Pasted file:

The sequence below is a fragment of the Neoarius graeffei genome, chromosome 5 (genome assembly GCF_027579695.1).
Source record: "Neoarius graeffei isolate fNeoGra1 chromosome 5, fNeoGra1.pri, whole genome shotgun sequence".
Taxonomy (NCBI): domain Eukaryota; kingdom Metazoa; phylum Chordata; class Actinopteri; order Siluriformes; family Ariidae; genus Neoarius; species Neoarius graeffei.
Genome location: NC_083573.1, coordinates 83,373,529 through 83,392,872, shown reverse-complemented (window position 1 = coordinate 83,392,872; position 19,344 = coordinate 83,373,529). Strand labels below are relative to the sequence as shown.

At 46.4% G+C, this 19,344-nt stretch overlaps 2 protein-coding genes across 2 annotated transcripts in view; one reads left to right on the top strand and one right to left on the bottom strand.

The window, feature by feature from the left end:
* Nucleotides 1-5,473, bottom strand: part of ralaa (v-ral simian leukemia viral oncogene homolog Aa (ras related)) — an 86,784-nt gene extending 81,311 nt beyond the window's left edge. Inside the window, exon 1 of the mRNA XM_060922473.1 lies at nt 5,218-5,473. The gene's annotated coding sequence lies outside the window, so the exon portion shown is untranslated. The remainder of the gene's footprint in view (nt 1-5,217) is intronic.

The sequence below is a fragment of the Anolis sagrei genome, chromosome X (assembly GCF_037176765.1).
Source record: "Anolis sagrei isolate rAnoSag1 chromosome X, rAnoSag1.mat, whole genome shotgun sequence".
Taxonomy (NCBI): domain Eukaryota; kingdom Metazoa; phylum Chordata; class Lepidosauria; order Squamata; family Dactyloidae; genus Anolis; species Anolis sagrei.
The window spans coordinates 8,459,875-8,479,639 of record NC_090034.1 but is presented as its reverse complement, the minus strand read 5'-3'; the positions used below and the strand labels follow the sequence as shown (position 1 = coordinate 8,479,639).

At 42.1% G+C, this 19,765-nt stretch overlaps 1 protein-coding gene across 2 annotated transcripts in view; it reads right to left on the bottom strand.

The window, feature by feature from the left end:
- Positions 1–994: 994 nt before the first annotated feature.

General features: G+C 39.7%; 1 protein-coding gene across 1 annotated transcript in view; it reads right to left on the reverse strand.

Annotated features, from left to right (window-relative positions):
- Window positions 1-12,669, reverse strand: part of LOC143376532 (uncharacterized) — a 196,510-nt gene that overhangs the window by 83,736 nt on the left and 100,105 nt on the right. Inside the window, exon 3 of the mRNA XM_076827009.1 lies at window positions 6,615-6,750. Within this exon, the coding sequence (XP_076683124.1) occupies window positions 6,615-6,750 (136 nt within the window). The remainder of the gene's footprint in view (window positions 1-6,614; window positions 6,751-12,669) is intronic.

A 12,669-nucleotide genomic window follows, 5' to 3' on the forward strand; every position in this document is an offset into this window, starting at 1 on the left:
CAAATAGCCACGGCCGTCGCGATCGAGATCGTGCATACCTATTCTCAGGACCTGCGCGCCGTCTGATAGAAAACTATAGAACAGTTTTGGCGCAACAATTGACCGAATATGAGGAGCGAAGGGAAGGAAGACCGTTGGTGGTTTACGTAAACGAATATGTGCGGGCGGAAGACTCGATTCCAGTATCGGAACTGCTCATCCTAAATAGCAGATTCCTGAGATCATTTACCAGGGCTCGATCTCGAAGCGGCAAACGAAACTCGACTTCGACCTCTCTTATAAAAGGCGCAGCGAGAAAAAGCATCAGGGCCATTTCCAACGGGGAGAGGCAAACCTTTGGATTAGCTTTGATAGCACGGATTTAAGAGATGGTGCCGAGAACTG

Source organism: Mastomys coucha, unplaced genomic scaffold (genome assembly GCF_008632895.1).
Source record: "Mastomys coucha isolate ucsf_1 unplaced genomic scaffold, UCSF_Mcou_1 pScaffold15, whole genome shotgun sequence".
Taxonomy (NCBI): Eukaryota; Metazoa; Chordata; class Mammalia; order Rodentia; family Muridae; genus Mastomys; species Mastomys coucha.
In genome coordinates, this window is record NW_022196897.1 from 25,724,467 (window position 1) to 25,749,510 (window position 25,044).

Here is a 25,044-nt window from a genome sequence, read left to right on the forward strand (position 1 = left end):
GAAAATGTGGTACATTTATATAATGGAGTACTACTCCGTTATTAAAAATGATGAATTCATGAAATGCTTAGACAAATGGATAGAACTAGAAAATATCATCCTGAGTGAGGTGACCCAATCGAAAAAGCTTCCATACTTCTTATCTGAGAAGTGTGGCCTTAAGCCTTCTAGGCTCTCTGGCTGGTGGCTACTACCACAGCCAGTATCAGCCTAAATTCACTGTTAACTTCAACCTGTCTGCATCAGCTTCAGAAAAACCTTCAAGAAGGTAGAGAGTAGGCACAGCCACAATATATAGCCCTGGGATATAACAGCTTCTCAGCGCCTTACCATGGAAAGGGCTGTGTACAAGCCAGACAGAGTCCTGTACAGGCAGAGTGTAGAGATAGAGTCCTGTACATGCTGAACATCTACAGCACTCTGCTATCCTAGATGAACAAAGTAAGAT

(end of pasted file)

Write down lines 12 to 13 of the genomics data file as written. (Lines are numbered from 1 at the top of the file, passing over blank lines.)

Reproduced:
At 42.1% G+C, this 19,765-nt stretch overlaps 1 protein-coding gene across 2 annotated transcripts in view; it reads right to left on the bottom strand.

The window, feature by feature from the left end: